American Helicopter Gunships Attack Insurgents in Iraq
The low-flying helos could be at risk
On Oct. 4, American helicopter gunships swooped down on Sunni militants near Iraq’s capital city. The strikes near the cities of Fallujah and Hit—which also involved fighter jets and bombers—destroyed two captured Humvees and killed numerous enemy fighters, according to an official statement.
U.S. Central Command did not say what type of helicopters took part in the mission. However, the U.S. Army did send a contingent of AH-64 Apaches to Baghdad International Airport at the beginning of July.
This attack marks the the first time Washington has used gunships of any kind to hit at the insurgent group Islamic State. But the Pentagon’s decision to send these more vulnerable aircraft into combat could signal an increasingly dangerous situation in the country—and the potential for American casualties.
As far as we know, no American military personnel have been killed in Iraq since troops started returning to the embattled country this summer, although a Marine did apparently drown after leaping from a malfunctioning V-22 tiltrotor flying over the Persian Gulf.
At the moment, the Pentagon also insists that its people in Iraq do not represent “boots on the ground” and are not directly fighting Sunni extremists.
Since launching its first air strikes in August, the Pentagon has preferred sending fast planes to pound rebel positions from the relative safety of high altitude. The lower- and slower-flying Apaches were supposed to stay close to Baghdad and protect military advisers and diplomats as they made their rounds in the city.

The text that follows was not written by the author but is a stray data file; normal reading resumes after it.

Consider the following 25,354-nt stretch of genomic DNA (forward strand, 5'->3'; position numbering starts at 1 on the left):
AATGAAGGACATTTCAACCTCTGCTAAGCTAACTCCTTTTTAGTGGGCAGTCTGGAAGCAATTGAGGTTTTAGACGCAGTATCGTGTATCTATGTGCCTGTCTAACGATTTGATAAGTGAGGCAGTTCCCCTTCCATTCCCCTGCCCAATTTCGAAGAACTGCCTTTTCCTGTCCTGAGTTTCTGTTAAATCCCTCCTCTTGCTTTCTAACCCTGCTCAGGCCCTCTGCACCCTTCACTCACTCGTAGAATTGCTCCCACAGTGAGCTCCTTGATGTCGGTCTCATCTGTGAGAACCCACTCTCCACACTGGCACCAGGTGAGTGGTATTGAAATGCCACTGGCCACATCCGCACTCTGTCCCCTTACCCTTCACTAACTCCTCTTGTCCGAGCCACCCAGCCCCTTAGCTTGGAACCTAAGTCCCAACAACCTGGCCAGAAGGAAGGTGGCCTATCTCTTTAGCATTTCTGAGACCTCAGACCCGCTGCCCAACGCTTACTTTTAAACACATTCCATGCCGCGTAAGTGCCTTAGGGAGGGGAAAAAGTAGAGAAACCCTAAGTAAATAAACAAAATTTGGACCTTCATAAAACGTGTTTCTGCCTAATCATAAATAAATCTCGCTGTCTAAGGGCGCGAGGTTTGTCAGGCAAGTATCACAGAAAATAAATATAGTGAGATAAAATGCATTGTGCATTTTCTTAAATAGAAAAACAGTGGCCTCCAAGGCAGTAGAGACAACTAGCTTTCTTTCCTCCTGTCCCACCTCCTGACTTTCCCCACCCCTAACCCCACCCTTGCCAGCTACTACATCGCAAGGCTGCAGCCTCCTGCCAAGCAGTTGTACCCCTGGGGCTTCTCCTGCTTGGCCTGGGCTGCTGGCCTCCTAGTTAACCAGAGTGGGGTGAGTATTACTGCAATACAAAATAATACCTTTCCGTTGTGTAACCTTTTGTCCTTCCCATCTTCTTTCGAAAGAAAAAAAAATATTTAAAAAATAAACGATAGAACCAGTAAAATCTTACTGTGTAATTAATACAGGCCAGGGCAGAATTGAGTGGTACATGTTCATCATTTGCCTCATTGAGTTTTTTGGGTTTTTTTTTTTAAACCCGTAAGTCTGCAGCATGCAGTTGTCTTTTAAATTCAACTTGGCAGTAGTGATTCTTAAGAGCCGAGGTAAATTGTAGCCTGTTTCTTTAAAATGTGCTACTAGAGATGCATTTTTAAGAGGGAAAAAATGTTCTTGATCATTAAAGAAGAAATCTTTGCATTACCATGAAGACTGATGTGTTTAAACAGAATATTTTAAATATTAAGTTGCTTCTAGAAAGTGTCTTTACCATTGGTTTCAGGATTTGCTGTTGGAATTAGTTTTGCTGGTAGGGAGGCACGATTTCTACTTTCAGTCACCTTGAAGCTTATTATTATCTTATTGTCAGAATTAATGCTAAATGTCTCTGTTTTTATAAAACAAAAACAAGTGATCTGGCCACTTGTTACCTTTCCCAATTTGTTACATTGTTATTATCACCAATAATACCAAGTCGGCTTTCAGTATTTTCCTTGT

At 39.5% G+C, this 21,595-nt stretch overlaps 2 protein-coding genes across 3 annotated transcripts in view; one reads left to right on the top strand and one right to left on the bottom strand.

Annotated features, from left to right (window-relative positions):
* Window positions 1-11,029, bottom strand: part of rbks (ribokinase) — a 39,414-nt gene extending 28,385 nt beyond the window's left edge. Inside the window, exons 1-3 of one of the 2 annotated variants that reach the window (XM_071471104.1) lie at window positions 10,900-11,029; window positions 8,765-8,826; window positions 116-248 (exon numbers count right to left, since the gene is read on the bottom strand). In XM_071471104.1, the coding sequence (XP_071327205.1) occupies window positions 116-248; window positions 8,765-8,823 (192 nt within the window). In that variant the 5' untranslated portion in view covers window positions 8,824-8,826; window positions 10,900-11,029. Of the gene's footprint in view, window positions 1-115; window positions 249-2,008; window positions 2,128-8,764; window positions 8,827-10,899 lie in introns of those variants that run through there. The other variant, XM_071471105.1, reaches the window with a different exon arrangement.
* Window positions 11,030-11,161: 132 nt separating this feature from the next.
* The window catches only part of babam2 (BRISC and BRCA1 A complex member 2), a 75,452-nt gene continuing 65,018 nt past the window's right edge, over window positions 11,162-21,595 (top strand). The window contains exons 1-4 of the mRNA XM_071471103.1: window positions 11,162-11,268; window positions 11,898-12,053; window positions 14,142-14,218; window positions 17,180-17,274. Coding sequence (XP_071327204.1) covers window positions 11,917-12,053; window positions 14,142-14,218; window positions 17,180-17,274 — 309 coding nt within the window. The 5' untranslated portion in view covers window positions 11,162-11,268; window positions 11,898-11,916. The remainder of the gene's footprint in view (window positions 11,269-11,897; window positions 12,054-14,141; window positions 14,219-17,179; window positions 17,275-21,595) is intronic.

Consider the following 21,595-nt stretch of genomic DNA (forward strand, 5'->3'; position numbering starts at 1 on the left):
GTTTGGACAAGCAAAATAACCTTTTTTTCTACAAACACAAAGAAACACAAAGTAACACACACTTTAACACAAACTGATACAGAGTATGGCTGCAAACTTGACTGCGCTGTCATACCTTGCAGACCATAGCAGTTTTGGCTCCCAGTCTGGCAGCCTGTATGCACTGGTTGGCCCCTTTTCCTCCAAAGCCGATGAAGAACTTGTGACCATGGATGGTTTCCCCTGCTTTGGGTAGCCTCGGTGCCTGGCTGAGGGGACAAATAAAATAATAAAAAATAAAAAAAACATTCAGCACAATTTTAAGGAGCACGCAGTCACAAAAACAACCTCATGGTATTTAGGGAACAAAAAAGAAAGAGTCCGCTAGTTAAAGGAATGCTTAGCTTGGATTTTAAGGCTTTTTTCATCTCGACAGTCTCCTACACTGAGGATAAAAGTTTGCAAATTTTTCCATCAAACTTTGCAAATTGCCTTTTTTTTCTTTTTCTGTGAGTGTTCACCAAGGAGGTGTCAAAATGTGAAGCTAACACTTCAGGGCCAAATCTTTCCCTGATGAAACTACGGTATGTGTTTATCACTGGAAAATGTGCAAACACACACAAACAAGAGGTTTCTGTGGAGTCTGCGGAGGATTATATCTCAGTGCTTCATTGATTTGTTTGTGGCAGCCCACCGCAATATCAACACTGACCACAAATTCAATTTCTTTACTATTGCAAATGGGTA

The Oct. 4 operation brought troops closer to the shooting than ever before.
Given the stakes, the Apaches may well have been responding to a major—possibly imminent—threat when they attacked to the west. Islamic State had raised their flag in Hit’s city center last week.
The city occupies a strategic position along Iraq’s Highway 12, a major artery that runs all the way to the Syrian border. Hit would also be an important stepping stone for any offensive against Baghdad.
But the Islamists’ arsenal of heavy machine guns, anti-aircraft cannons and shoulder-fired missiles—some of which they stole from Iraqi military caches—poses a clear hazard to the Army’s AH-64s.
In fact, militants managed to shoot down an Iraqi Mi-35M Hind gunship the day before the American helos struck Fallujah and Hit. The insurgents had already picked off at least one government helicopter—possibly another Mi-35—back in June.
Despite the age of the design, the Hind remains a gold standard among gunships. These upgraded Russian helicopters may not be as advanced as the Apache, but they are at least as heavily armored.
Islamic State thankfully does not appear to possess any large surface-to-air missiles. The Army’s helicopters can generally fly farther up when enemy forces lack sophisticated defenses that work best at altitude.
The Apaches could use this advantage to “orbit higher and stay out of small arms range,” explains an Army aviator who spoke to War Is Boring on the condition of anonymity. But the AH-64s would still be vulnerable as they dove in to attack or if militants caught them while taking off or landing.
American commanders surely appreciate the vulnerability of their own gunships. During the U.S.-led invasion of Iraq in March 2003, late Iraqi strongman Saddam Hussein’s forces ambushed some 30 Apaches near Karbala using small arms, machine guns and RPGs. The ambushers shot down one of the AH-64s and captured the crew.
The Americans’ Karbala operation relied on dated Cold War tactics, including hovering closer to the ground, according to the anonymous soldier. The ground combat branch quickly changed its policies in the aftermath of the attack.
If a helicopter were to go down in the desert, the crash could result in more casualties as U.S. forces race to the rescue. In spite of the Pentagon’s assurances, any soldiers or Marines rushing to secure a downed gunship could easily find themselves in a firefight with Islamic State foot soldiers.